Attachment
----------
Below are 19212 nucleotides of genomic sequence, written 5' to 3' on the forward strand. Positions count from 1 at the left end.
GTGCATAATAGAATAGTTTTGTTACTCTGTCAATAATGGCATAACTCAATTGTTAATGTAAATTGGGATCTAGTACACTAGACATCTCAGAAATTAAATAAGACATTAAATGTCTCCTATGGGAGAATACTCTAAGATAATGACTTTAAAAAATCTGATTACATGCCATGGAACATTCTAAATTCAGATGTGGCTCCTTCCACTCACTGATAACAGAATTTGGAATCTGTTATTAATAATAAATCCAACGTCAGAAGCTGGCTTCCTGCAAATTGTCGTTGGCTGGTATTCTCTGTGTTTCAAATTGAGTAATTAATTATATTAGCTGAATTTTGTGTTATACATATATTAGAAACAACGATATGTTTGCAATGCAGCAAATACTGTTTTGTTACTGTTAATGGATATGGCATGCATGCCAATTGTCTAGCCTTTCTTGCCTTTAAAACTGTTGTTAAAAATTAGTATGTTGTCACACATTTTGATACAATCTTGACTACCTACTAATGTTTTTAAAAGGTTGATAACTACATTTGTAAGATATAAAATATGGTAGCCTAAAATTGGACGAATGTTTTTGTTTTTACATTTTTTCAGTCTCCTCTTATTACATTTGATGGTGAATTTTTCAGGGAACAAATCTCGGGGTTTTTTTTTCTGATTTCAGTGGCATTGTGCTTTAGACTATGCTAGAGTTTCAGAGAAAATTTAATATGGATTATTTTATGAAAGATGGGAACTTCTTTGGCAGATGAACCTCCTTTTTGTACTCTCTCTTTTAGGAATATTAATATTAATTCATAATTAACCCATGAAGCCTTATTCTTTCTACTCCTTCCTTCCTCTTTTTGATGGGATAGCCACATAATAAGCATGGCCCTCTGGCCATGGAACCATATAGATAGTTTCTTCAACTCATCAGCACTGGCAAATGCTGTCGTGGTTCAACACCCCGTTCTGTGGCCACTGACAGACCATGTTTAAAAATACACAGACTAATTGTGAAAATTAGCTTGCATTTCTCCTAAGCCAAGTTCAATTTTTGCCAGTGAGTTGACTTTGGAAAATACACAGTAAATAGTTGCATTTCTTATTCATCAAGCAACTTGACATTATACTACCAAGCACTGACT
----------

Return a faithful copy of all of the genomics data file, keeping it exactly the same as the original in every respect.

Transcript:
Below are 19212 nucleotides of genomic sequence, written 5' to 3' on the forward strand. Positions count from 1 at the left end.
GTGCATAATAGAATAGTTTTGTTACTCTGTCAATAATGGCATAACTCAATTGTTAATGTAAATTGGGATCTAGTACACTAGACATCTCAGAAATTAAATAAGACATTAAATGTCTCCTATGGGAGAATACTCTAAGATAATGACTTTAAAAAATCTGATTACATGCCATGGAACATTCTAAATTCAGATGTGGCTCCTTCCACTCACTGATAACAGAATTTGGAATCTGTTATTAATAATAAATCCAACGTCAGAAGCTGGCTTCCTGCAAATTGTCGTTGGCTGGTATTCTCTGTGTTTCAAATTGAGTAATTAATTATATTAGCTGAATTTTGTGTTATACATATATTAGAAACAACGATATGTTTGCAATGCAGCAAATACTGTTTTGTTACTGTTAATGGATATGGCATGCATGCCAATTGTCTAGCCTTTCTTGCCTTTAAAACTGTTGTTAAAAATTAGTATGTTGTCACACATTTTGATACAATCTTGACTACCTACTAATGTTTTTAAAAGGTTGATAACTACATTTGTAAGATATAAAATATGGTAGCCTAAAATTGGACGAATGTTTTTGTTTTTACATTTTTTCAGTCTCCTCTTATTACATTTGATGGTGAATTTTTCAGGGAACAAATCTCGGGGTTTTTTTTTCTGATTTCAGTGGCATTGTGCTTTAGACTATGCTAGAGTTTCAGAGAAAATTTAATATGGATTATTTTATGAAAGATGGGAACTTCTTTGGCAGATGAACCTCCTTTTTGTACTCTCTCTTTTAGGAATATTAATATTAATTCATAATTAACCCATGAAGCCTTATTCTTTCTACTCCTTCCTTCCTCTTTTTGATGGGATAGCCACATAATAAGCATGGCCCTCTGGCCATGGAACCATATAGATAGTTTCTTCAACTCATCAGCACTGGCAAATGCTGTCGTGGTTCAACACCCCGTTCTGTGGCCACTGACAGACCATGTTTAAAAATACACAGACTAATTGTGAAAATTAGCTTGCATTTCTCCTAAGCCAAGTTCAATTTTTGCCAGTGAGTTGACTTTGGAAAATACACAGTAAATAGTTGCATTTCTTATTCATCAAGCAACTTGACATTATACTACCAAGCACTGACT